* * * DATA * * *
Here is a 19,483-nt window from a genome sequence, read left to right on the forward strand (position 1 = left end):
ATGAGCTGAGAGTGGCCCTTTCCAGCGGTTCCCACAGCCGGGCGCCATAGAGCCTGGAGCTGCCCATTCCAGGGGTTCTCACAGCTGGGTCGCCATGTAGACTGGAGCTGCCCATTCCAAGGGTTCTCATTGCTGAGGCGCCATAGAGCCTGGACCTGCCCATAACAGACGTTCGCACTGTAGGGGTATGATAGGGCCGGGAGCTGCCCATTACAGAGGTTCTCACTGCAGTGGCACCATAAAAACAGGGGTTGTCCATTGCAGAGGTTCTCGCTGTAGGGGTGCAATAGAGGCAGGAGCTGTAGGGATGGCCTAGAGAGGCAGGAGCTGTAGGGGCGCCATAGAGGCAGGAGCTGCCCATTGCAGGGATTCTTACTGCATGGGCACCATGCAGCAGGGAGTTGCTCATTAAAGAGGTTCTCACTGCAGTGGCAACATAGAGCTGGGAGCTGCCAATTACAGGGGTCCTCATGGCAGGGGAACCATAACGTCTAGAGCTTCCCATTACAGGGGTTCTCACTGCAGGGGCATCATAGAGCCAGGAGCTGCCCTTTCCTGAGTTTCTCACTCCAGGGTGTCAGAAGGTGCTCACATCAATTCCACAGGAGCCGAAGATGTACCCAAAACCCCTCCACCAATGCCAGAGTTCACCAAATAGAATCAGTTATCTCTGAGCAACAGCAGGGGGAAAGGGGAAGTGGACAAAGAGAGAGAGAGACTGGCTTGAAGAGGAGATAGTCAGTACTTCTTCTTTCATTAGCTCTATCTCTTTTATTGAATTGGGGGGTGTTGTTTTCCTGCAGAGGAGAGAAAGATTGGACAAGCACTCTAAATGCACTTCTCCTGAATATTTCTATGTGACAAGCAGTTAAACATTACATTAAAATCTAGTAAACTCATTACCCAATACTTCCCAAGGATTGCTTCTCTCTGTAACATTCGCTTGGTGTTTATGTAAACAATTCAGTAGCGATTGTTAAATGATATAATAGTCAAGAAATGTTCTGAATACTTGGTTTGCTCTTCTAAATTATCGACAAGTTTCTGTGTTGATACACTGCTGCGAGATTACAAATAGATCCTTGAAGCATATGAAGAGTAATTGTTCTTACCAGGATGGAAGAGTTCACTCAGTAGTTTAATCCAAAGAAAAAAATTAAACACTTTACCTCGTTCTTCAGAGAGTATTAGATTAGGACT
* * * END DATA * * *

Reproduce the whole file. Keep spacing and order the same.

Here is a 19,483-nt window from a genome sequence, read left to right on the forward strand (position 1 = left end):
ATGAGCTGAGAGTGGCCCTTTCCAGCGGTTCCCACAGCCGGGCGCCATAGAGCCTGGAGCTGCCCATTCCAGGGGTTCTCACAGCTGGGTCGCCATGTAGACTGGAGCTGCCCATTCCAAGGGTTCTCATTGCTGAGGCGCCATAGAGCCTGGACCTGCCCATAACAGACGTTCGCACTGTAGGGGTATGATAGGGCCGGGAGCTGCCCATTACAGAGGTTCTCACTGCAGTGGCACCATAAAAACAGGGGTTGTCCATTGCAGAGGTTCTCGCTGTAGGGGTGCAATAGAGGCAGGAGCTGTAGGGATGGCCTAGAGAGGCAGGAGCTGTAGGGGCGCCATAGAGGCAGGAGCTGCCCATTGCAGGGATTCTTACTGCATGGGCACCATGCAGCAGGGAGTTGCTCATTAAAGAGGTTCTCACTGCAGTGGCAACATAGAGCTGGGAGCTGCCAATTACAGGGGTCCTCATGGCAGGGGAACCATAACGTCTAGAGCTTCCCATTACAGGGGTTCTCACTGCAGGGGCATCATAGAGCCAGGAGCTGCCCTTTCCTGAGTTTCTCACTCCAGGGTGTCAGAAGGTGCTCACATCAATTCCACAGGAGCCGAAGATGTACCCAAAACCCCTCCACCAATGCCAGAGTTCACCAAATAGAATCAGTTATCTCTGAGCAACAGCAGGGGGAAAGGGGAAGTGGACAAAGAGAGAGAGAGACTGGCTTGAAGAGGAGATAGTCAGTACTTCTTCTTTCATTAGCTCTATCTCTTTTATTGAATTGGGGGGTGTTGTTTTCCTGCAGAGGAGAGAAAGATTGGACAAGCACTCTAAATGCACTTCTCCTGAATATTTCTATGTGACAAGCAGTTAAACATTACATTAAAATCTAGTAAACTCATTACCCAATACTTCCCAAGGATTGCTTCTCTCTGTAACATTCGCTTGGTGTTTATGTAAACAATTCAGTAGCGATTGTTAAATGATATAATAGTCAAGAAATGTTCTGAATACTTGGTTTGCTCTTCTAAATTATCGACAAGTTTCTGTGTTGATACACTGCTGCGAGATTACAAATAGATCCTTGAAGCATATGAAGAGTAATTGTTCTTACCAGGATGGAAGAGTTCACTCAGTAGTTTAATCCAAAGAAAAAAATTAAACACTTTACCTCGTTCTTCAGAGAGTATTAGATTAGGACT